Wednesday, December 11, 2013

A Bribe by any Other Name

   Human Rights Watch reports that the infamous businesses responsible they have coined Bangladesh's "Toxic Tanneries" have been fined for their excessive pollution. As extensively documented by Human Rights Watch, and mentioned many times by the EcoPol Project, these Hazaribagh tanneries are the source of immense environmental damage to the region, their employees, and anyone living nearby. An official in Bangladesh's Environment Department is quoted as having told Human Rights Watch that there exists neither monitoring nor enforcement of the tanneries' 
   In spite of this, fines were levied against two of the tanneries, the Bay Tanneries and the Ayub Brothers tannery, charged $50,000, and $25,000 respectively. Human Rights Watch is unsure of why these two tanneries were chosen to be the recipients of fines when nearly  150 tanneries in the Hazaribagh district of Dhaka collectively discharge nearly 21,000 cubic meters of waste, without any pre-treatment to abate the levels of toxins.  These toxins are responsible for the painful dermatological diseases as well as the respiratory and gastrointestinal illnesses all too common in Dhaka. Nonetheless, Ayub Brothers and Bay Tanneries were singled out and fined for not having effluent treatment plants that would filter their wastewater and diminish the amount of poison being pumped out by their leather processing facilities.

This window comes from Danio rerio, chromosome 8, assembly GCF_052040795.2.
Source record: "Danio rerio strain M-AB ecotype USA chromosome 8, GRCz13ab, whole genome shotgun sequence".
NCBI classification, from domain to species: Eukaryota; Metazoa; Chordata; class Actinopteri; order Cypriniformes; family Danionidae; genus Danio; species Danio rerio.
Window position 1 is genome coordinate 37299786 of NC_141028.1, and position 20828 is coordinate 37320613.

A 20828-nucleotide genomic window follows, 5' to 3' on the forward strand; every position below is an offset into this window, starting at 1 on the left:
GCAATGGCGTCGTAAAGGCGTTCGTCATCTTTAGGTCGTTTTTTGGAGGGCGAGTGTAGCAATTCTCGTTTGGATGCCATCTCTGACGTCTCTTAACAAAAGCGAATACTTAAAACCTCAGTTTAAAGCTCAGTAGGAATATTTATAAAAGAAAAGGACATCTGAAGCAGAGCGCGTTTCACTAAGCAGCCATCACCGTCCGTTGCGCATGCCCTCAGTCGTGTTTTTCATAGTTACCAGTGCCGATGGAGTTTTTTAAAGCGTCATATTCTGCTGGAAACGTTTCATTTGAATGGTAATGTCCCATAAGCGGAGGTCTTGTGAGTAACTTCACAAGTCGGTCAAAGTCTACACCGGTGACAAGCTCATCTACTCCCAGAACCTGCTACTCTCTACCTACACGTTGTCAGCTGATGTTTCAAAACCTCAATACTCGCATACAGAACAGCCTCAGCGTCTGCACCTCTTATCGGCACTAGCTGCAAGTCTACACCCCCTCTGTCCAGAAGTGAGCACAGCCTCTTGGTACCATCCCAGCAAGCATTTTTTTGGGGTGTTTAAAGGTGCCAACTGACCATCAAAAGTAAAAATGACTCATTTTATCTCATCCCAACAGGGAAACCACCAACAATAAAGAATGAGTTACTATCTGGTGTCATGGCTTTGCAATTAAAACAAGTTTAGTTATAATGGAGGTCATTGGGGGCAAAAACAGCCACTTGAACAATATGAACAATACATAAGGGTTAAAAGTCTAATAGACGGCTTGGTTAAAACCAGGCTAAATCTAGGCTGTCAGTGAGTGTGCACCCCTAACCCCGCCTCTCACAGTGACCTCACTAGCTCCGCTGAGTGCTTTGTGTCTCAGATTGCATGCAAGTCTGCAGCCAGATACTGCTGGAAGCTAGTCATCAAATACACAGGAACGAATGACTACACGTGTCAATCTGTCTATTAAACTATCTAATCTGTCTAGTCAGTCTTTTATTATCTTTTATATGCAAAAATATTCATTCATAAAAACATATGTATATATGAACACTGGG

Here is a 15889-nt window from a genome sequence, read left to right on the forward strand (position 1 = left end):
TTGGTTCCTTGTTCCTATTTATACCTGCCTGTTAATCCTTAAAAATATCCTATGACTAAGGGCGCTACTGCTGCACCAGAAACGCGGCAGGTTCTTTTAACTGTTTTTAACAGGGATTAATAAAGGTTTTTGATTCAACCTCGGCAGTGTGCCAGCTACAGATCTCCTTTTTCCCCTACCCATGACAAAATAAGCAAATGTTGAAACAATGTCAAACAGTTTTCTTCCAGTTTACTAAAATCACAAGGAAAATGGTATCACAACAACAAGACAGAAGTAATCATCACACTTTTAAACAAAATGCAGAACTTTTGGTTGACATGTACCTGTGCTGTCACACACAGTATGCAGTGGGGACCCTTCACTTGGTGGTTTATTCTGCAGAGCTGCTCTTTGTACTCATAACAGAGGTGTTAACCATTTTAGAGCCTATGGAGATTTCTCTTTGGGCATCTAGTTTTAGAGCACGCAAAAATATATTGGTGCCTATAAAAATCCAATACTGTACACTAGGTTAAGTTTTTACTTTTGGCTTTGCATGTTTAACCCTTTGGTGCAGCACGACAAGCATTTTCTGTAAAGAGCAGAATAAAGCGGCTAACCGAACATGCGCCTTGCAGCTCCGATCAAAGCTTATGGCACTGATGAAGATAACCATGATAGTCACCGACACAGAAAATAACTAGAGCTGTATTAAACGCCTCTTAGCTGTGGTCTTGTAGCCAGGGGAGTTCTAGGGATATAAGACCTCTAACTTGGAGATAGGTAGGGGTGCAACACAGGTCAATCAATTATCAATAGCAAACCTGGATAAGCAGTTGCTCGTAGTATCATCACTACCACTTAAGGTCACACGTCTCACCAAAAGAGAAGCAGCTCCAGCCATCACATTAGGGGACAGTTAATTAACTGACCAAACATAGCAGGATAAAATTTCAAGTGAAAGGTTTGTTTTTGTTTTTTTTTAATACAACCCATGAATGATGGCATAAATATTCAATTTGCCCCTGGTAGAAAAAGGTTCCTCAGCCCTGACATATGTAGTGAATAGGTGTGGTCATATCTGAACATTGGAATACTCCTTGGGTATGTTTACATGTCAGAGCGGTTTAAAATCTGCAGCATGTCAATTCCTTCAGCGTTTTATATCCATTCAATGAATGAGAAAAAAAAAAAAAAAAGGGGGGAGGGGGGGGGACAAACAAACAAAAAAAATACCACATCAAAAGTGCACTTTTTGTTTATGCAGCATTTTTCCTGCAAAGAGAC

90-95% of the tanneries in Bangladesh are located within the Hazaribagh neighborhood of Dhaka, employing between 8,000 and 12,000 people, and the excessive toxic waste being excreted by these tanneries has led to a foul, chemical smell in the public water and air. In this slum, corrugated tin is often used as construction material, but the quantity of pollutants present causes the metal to deteriorate at a rapid rate. Residents report that within six months, the metal is corroded and requires replacement. It is hard to hear about such horrid conditions, and yet, we hear about them, or others similar, on a nearly daily basis.
Children in a Hazaribagh Tannery. Source: AP
   But as hard as these atrocities are to hear about, it is far harder to understand why so few tanneries were fined when conditions such as these are so prevalent. It is harder to understand why only two tanneries were chosen to pay such negligibly low numbers when so many tanneries are responsible and making such monumentally massive sums of money. No doubt, it is far harder to try and comprehend the small sum charged than it is to read the depictions of such deplorable conditions. It is hard to attempt to comprehend why so little is done in a neighborhood where there are so many thousands for whom employment is synonymous with poisoning, and where so many tens of thousands more are essentially punished because they happen to live within the pollution and poverty provided by the neighborhood leather industry without receiving any information given about the potential harmful effects of the chemical compounds they have as neighbors.